A Luxuriant Olive Tree in the House of God
IN THE land of Israel, there grows a tree that is practically indestructible. Even when chopped down, its rootstock soon sends up new shoots. And when its fruit is harvested, it rewards its owner with abundant oil that can be used for cooking, lighting, hygiene, and cosmetics.
According to an ancient parable recorded in the Bible book of Judges, “once upon a time the trees went to anoint a king over them.” Which tree of the forest was their first choice? None other than the hardy, bountiful olive tree.—Judges 9:8.
Over 3,500 years ago, the prophet Moses described Israel as ‘a good land, a land of olives.’ (Deuteronomy 8:7, 8) Even today, olive groves dot the landscape from the foot of Mount Hermon in the north to the outskirts of Beersheba in the south. They still grace the coastal Plain of Sharon, the rocky hillsides of Samaria, and the fertile valleys of Galilee.
Bible writers often used the olive tree in a figurative sense. Features of this tree served to illustrate God’s mercy, the resurrection promise, and happy family life. A closer look at the olive will help us to understand these Scriptural references and will deepen our appreciation for this unique tree that joins the rest of creation in praising its Maker.—Psalm 148:7, 9.
The Rugged Olive Tree
An olive tree is not particularly impressive at first sight. It does not reach to the heavens like some stately cedars of Lebanon. Its timber is not so prized as the juniper, and its blossoms do not delight the eye like those of the almond tree. (Song of Solomon 1:17; Amos 2:9) The most important part of the olive tree lies unseen—under the ground. Its extensive roots, which may reach 20 feet [6 m] beneath the surface and much farther horizontally, are the key to the tree’s bounty and survival.
Such roots allow olive trees on stony hillsides to survive a drought when trees in the valley below have already died of thirst. The roots enable it to continue producing olives for centuries, even though the gnarled trunk may look fit only for firewood. All this rugged tree demands is room to grow and aerated soil so that it can breathe, free from weeds or other vegetation that might harbor harmful pests. If these simple demands are met, one tree will supply up to 15 gallons [57 liters] of oil a year.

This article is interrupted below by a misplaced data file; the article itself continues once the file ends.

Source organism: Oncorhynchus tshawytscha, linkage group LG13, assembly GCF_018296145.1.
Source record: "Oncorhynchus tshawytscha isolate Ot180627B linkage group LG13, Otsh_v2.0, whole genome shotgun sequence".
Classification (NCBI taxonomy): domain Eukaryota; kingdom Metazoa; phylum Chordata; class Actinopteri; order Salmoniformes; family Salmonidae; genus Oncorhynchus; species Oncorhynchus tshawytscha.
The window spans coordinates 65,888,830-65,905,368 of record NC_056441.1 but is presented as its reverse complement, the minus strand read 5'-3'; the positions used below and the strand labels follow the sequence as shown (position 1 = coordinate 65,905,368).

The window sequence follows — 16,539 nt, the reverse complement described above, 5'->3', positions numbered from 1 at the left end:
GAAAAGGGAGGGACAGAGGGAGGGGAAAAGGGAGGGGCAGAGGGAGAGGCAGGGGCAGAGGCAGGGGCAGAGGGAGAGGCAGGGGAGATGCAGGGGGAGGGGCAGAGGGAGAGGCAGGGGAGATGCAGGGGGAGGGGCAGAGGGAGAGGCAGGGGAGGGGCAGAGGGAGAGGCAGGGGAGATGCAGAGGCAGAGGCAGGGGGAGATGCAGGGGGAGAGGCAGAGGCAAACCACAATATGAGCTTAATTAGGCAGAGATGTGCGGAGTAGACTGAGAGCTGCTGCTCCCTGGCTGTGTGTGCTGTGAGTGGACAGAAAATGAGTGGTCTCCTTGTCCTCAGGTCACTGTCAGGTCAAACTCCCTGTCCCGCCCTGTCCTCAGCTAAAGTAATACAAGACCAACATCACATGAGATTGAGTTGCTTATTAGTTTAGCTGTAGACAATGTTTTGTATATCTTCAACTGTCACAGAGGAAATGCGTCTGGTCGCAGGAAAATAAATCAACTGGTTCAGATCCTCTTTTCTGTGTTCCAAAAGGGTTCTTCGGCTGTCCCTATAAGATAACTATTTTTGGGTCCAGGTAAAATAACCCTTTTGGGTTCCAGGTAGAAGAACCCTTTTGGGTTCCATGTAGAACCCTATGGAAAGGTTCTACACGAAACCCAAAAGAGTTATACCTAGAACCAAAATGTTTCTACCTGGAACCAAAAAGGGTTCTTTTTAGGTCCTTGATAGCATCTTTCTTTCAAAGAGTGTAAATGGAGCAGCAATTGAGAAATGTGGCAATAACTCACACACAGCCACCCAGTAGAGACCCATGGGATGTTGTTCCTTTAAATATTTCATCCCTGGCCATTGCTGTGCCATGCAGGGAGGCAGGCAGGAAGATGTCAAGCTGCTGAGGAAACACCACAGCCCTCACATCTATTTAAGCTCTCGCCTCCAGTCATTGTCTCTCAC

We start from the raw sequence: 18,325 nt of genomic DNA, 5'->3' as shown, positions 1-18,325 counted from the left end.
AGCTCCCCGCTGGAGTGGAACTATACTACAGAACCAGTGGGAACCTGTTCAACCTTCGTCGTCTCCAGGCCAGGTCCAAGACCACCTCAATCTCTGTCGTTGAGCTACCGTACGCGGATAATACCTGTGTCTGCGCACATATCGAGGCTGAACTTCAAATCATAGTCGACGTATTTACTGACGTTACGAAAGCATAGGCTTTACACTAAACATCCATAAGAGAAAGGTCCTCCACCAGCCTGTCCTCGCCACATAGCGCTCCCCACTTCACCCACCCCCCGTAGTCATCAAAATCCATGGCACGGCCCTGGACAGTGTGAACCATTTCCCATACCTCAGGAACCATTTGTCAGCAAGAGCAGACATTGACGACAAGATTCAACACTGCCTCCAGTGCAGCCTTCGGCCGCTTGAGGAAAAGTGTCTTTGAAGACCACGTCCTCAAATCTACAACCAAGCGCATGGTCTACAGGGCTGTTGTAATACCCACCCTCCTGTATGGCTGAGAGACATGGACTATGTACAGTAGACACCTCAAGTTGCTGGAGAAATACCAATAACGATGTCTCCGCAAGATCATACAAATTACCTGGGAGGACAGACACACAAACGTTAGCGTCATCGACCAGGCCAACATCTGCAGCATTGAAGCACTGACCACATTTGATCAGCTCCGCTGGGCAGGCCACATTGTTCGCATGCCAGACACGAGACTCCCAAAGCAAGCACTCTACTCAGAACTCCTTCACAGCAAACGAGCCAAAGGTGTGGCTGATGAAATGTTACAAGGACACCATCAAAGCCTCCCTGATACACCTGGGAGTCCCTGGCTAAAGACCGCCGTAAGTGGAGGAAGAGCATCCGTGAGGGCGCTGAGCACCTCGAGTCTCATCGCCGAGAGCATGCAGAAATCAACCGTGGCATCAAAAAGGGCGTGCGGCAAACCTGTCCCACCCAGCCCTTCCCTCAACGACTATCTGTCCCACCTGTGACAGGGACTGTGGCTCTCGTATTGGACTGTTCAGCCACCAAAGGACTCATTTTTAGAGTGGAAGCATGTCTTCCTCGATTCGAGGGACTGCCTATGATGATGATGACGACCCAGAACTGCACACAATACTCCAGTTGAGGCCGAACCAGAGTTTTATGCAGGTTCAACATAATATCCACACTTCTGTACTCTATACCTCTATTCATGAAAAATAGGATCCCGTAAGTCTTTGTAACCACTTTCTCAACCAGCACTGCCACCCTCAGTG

Undoubtedly the olive was beloved by the Israelites for its precious oil. Lamps with wicks drawing up olive oil illuminated their homes. (Leviticus 24:2) Olive oil was essential in cooking. It protected the skin against the sun, and it provided the Israelites with soap for washing. Grain, wine, and olives were the main crops of the land. Failure of the olive harvest would thus be a disaster for an Israelite family.—Deuteronomy 7:13; Habakkuk 3:17.
Usually, however, olive oil was abundant. Moses referred to the Promised Land as ‘a land of olives’ likely because the olive was the most commonly cultivated tree in the area. Nineteenth-century naturalist H. B. Tristram described the olive as “the one characteristic tree of the country.” Because of its value and abundance, olive oil even served as useful international currency throughout the Mediterranean region. Jesus Christ himself referred to a debt that was calculated to be “a hundred bath measures of olive oil.”—Luke 16:5, 6.
“Like Slips of Olive Trees”
The useful olive tree aptly illustrates divine blessings. How would a God-fearing man be rewarded? “Your wife will be like a fruit-bearing vine in the innermost parts of your house,” sang the psalmist. “Your sons will be like slips of olive trees all around your table.” (Psalm 128:3) What are these “slips of olive trees,” and why does the psalmist compare them to sons?
The olive tree is unusual in that new shoots constantly sprout from the base of its trunk. * When, because of old age, the main trunk no longer bears the fruit it once did, cultivators may allow several slips, or new shoots, to grow until they become an integral part of the tree. After a time, the original tree will have three or four young, vigorous trunks surrounding it, like sons around a table. These slips have the same rootstock, and they share in producing a good crop of olives.